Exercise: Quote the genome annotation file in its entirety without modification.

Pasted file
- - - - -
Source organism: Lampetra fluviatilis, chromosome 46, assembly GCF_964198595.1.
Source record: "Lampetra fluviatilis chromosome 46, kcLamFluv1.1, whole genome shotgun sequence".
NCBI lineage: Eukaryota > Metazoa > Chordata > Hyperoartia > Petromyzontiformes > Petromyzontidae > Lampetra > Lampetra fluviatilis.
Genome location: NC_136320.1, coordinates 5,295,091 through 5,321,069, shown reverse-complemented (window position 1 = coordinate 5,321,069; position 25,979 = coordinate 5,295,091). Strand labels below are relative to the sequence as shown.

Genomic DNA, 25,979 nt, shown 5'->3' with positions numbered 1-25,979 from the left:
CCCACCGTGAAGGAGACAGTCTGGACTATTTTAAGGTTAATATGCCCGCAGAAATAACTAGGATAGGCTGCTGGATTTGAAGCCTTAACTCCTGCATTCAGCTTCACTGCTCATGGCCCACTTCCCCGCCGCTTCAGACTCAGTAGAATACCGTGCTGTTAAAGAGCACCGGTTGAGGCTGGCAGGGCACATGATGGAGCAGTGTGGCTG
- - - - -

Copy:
Source organism: Lampetra fluviatilis, chromosome 46, assembly GCF_964198595.1.
Source record: "Lampetra fluviatilis chromosome 46, kcLamFluv1.1, whole genome shotgun sequence".
NCBI lineage: Eukaryota > Metazoa > Chordata > Hyperoartia > Petromyzontiformes > Petromyzontidae > Lampetra > Lampetra fluviatilis.
Genome location: NC_136320.1, coordinates 5,295,091 through 5,321,069, shown reverse-complemented (window position 1 = coordinate 5,321,069; position 25,979 = coordinate 5,295,091). Strand labels below are relative to the sequence as shown.

Genomic DNA, 25,979 nt, shown 5'->3' with positions numbered 1-25,979 from the left:
CCCACCGTGAAGGAGACAGTCTGGACTATTTTAAGGTTAATATGCCCGCAGAAATAACTAGGATAGGCTGCTGGATTTGAAGCCTTAACTCCTGCATTCAGCTTCACTGCTCATGGCCCACTTCCCCGCCGCTTCAGACTCAGTAGAATACCGTGCTGTTAAAGAGCACCGGTTGAGGCTGGCAGGGCACATGATGGAGCAGTGTGGCTG